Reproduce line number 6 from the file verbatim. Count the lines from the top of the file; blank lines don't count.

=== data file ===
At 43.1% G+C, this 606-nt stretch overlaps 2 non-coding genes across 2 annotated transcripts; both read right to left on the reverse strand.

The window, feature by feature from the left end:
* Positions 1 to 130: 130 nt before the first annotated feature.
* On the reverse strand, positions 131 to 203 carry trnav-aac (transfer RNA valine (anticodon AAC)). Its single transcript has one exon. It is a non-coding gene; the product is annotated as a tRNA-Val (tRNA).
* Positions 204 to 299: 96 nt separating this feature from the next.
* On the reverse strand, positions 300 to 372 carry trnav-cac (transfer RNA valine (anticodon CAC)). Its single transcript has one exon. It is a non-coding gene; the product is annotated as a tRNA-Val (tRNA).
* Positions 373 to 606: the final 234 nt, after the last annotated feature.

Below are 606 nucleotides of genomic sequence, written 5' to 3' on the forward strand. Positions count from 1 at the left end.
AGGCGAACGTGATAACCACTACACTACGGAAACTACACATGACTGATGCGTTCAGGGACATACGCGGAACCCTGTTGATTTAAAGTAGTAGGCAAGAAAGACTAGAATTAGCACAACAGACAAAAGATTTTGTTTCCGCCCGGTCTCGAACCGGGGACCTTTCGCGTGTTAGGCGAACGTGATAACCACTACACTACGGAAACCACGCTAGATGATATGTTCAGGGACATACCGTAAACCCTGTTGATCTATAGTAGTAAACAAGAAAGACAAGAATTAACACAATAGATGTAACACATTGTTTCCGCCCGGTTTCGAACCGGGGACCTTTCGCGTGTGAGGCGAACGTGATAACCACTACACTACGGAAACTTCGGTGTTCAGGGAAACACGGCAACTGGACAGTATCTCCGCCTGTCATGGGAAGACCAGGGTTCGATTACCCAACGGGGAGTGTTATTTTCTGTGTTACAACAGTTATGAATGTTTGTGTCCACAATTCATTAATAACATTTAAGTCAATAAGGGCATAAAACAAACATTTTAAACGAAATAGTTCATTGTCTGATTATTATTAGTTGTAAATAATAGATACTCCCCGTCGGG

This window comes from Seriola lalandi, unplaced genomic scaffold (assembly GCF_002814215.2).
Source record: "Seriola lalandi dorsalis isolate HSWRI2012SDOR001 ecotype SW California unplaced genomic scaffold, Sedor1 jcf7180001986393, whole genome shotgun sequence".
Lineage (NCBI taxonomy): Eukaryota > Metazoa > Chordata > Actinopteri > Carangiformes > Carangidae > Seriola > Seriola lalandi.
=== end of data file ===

* On the reverse strand, positions 300 to 372 carry trnav-cac (transfer RNA valine (anticodon CAC)). Its single transcript has one exon. It is a non-coding gene; the product is annotated as a tRNA-Val (tRNA).